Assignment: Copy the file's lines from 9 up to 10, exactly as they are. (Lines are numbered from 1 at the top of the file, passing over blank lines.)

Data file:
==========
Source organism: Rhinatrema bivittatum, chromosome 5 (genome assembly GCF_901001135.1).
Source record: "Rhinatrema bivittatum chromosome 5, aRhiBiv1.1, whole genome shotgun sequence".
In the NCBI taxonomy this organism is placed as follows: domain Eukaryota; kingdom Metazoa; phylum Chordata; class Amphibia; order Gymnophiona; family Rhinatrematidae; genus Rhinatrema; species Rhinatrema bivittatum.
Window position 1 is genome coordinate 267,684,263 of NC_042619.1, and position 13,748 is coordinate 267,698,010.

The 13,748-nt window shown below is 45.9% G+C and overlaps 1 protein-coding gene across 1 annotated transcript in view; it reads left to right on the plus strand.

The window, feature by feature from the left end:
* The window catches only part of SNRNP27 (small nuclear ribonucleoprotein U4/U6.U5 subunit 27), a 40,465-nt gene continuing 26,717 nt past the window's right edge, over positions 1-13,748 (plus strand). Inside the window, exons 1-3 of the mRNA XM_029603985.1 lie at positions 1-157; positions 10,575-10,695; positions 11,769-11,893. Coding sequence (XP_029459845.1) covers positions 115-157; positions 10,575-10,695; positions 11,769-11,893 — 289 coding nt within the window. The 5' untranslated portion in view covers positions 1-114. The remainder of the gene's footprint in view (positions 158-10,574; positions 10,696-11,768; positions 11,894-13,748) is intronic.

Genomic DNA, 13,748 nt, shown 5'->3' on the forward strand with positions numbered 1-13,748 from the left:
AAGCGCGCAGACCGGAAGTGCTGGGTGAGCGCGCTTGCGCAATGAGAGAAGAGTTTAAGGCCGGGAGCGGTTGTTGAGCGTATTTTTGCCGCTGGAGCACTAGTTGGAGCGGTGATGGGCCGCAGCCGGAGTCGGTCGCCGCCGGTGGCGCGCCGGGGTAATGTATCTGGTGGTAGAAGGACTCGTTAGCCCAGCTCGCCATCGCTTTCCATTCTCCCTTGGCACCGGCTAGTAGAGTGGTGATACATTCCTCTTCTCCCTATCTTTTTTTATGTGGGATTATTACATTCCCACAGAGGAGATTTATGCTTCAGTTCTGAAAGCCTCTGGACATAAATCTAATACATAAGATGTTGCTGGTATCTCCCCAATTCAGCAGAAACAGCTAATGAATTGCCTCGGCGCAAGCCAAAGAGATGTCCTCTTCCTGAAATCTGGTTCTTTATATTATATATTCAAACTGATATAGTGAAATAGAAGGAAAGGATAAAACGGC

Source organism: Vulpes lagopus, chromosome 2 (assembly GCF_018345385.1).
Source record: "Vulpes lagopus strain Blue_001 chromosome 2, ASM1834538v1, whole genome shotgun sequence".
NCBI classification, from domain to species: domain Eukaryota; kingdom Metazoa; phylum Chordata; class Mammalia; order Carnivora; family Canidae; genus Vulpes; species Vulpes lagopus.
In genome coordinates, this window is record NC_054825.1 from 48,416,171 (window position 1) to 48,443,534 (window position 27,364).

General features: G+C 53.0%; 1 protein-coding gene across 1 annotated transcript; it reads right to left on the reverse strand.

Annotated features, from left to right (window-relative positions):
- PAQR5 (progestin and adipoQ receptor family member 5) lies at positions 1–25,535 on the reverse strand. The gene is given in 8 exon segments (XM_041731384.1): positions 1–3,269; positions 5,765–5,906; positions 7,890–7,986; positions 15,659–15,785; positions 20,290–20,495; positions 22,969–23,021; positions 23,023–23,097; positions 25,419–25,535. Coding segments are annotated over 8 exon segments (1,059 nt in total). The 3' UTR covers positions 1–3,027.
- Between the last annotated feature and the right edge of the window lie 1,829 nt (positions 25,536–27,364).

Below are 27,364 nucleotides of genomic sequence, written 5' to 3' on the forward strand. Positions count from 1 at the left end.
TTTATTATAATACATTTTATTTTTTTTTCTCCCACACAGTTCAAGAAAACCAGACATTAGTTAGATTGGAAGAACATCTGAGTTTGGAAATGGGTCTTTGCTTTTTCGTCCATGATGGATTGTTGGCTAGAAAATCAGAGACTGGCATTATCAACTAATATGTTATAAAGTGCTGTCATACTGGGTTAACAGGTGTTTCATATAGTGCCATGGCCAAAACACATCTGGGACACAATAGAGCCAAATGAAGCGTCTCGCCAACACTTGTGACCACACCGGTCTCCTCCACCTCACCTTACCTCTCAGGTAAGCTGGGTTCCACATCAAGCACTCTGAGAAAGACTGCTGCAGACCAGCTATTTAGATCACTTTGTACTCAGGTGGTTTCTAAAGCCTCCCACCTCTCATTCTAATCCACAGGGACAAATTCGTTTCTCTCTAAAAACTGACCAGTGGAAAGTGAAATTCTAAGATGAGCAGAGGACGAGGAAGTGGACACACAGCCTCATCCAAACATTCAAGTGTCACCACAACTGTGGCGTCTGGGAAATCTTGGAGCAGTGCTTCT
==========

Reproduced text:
AAGCGCGCAGACCGGAAGTGCTGGGTGAGCGCGCTTGCGCAATGAGAGAAGAGTTTAAGGCCGGGAGCGGTTGTTGAGCGTATTTTTGCCGCTGGAGCACTAGTTGGAGCGGTGATGGGCCGCAGCCGGAGTCGGTCGCCGCCGGTGGCGCGCCGGGGTAATGTATCTGGTGGTAGAAGGACTCGTTAGCCCAGCTCGCCATCGCTTTCCATTCTCCCTTGGCACCGGCTAGTAGAGTGGTGATACATTCCTCTTCTCCCTATCTTTTTTTATGTGGGATTATTACATTCCCACAGAGGAGATTTATGCTTCAGTTCTGAAAGCCTCTGGACATAAATCTAATACATAAGATGTTGCTGGTATCTCCCCAATTCAGCAGAAACAGCTAATGAATTGCCTCGGCGCAAGCCAAAGAGATGTCCTCTTCCTGAAATCTGGTTCTTTATATTATATATTCAAACTGATATAGTGAAATAGAAGGAAAGGATAAAACGGC

Source organism: Vulpes lagopus, chromosome 2 (assembly GCF_018345385.1).